GitHub rolls out the red carpet for scientists

Scientists have started to use GitHub for their own purposes beyond just development -- a trend GitHub is fostering with improvements like DOIs for software to make it citable

Although known as a homestead for software development projects like Node.js and Ruby on Rails, GitHub is also becoming a place for developers to collaborate on scientific software, including projects that analyze DNA and find planets. GitHub is now tweaking its popular code-sharing site to better accommodate scientists.

To improve Github for scientists, GitHub has been working with Mozilla Science Lab and data archivers Figshare and Zenodo to enable users to get a DOI (Digital Object Identifier) for GitHub repository archives. These enable references to GitHub archives, making code citable, and they can be used to reference scientific as well as non-scientific software.

"The idea of having a DOI for a piece of software is relatively new," said Arfon Smith, who leads scientific initiatives at GitHub. These identifiers enable an accounting of how many times a work is referenced, which can help authors find employment, Smith explained. "These things really matter to academics." GitHub is offering a guide on creating a DOI for a repository.

It is not exactly clear how many science-related software projects are on GitHub, Smith said. But there is a lot of it -- a mix of software for scientific projects and other activities, such as scientific papers, he said, acknowledging that science is a growth area on GitHub. "Lots of the sciences are becoming more computer-oriented and writing more code," said Smith. Software is needed to analyze the growing volumes of data in science.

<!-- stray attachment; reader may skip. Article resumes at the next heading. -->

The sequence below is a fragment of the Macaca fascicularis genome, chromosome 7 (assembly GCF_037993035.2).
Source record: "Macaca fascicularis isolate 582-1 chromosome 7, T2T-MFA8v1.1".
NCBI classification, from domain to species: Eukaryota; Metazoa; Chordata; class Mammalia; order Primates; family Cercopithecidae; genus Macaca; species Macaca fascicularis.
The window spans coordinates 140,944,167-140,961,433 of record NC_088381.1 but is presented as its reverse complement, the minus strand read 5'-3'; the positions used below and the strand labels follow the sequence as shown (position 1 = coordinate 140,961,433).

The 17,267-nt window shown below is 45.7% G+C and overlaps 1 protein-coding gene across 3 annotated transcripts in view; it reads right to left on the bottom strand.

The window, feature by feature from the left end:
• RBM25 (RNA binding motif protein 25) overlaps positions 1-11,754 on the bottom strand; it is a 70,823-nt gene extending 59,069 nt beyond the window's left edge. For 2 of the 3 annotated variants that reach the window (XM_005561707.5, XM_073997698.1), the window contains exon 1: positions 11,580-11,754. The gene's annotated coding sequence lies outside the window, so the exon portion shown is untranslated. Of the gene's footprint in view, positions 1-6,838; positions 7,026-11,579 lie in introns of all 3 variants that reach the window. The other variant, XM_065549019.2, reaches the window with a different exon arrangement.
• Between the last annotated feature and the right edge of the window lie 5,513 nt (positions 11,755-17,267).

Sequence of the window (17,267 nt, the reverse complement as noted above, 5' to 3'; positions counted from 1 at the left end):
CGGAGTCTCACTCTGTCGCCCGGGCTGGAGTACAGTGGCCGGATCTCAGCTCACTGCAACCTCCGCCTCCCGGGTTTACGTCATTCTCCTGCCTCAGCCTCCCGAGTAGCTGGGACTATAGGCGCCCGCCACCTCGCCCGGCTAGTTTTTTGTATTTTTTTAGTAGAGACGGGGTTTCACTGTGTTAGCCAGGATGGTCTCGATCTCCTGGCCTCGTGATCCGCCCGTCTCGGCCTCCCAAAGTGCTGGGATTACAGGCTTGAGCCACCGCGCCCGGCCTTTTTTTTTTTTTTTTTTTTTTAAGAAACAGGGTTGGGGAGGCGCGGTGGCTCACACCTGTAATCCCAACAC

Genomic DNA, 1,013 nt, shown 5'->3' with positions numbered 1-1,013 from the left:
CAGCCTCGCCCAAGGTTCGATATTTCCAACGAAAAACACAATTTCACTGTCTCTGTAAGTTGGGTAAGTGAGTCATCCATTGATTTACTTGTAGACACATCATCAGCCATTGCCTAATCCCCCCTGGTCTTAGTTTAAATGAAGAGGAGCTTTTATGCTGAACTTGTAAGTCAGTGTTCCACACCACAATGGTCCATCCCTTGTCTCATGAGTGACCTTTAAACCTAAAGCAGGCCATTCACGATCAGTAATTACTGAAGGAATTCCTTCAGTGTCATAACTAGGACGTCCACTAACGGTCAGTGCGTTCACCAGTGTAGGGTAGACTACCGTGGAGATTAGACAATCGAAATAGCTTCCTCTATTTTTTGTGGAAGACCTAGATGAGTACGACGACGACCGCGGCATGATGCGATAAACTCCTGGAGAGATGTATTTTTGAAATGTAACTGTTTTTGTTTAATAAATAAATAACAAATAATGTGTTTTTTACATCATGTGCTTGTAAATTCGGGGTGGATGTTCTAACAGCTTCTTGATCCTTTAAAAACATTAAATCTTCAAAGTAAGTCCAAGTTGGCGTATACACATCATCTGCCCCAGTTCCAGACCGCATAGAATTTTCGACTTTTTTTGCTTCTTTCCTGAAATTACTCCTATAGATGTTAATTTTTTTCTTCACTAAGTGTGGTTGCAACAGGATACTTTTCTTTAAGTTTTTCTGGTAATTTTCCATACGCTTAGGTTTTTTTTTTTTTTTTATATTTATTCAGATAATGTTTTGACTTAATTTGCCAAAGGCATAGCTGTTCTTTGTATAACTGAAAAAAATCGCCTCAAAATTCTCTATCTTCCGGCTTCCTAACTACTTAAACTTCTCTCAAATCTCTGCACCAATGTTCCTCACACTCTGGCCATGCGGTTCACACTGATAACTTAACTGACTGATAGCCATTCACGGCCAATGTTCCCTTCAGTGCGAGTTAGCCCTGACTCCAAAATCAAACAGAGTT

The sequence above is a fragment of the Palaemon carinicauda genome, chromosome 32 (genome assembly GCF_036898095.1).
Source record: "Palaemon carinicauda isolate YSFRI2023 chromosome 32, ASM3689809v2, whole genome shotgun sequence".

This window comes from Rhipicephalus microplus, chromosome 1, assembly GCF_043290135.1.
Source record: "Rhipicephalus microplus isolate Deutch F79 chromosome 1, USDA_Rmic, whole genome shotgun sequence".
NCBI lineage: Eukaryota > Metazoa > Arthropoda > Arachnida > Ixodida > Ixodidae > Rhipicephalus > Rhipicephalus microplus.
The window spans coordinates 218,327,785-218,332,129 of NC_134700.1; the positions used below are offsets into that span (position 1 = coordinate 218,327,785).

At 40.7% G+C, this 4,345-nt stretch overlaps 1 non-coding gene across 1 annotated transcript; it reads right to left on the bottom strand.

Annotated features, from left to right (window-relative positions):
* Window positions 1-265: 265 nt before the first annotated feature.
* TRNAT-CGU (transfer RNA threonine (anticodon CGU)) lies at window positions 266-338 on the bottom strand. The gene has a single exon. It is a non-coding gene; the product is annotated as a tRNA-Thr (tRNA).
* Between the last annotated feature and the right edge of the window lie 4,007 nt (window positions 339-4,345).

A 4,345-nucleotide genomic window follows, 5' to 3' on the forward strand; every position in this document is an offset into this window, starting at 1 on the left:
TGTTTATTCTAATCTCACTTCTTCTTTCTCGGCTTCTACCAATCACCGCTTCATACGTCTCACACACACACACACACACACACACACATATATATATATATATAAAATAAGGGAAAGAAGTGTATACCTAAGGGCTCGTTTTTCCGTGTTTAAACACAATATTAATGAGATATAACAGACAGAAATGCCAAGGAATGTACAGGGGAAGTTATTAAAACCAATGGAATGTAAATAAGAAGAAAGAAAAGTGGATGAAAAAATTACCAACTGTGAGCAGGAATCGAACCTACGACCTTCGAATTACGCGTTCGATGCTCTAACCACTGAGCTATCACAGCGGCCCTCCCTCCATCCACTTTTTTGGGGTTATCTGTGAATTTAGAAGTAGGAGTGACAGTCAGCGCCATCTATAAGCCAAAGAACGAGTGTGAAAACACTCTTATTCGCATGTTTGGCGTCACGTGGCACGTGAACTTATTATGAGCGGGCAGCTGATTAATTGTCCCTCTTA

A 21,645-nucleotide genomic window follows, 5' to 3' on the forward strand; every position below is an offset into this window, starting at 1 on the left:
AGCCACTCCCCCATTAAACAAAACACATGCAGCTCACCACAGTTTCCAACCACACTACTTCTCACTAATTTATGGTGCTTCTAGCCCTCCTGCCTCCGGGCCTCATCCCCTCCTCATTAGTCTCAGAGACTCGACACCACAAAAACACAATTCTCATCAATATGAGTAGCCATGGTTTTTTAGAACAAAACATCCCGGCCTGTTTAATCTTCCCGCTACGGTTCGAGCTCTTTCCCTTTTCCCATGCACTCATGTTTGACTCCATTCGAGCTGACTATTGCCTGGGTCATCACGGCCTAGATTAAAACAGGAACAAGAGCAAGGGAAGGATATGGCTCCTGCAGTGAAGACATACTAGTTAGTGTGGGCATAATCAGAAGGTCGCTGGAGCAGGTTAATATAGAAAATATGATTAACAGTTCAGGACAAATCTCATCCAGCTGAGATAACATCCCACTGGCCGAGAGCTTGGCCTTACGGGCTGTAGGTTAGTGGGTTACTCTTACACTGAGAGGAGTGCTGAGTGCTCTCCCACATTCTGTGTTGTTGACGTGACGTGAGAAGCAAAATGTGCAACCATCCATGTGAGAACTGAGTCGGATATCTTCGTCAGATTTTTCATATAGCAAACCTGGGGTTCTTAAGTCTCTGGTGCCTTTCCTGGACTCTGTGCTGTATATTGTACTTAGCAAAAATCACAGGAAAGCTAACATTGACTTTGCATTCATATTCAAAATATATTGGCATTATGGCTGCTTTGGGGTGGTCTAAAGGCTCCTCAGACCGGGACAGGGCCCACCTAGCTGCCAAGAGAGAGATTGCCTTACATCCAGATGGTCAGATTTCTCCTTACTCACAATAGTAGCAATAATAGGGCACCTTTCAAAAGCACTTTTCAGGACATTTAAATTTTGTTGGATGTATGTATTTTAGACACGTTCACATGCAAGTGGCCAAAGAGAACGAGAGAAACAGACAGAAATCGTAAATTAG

Some science projects on GitHub include emcee, for astrophysics, av3-fc, for open source rocket avionics, and rOpenSci, building open source tools for science. The rOpenSci group recently held a hackathon at GitHub headquarters in San Francisco. To enable scientific researchers to work privately on GitHub, the company has set up a program in which academic researchers can receive a micro plan featuring five private repositories. Research groups can receive 20 repositories.

This story, "GitHub rolls out the red carpet for scientists," was originally published at Get the first word on what the important tech news really means with the InfoWorld Tech Watch blog. For the latest developments in business technology news, follow on Twitter.

Copyright © 2014 IDG Communications, Inc.

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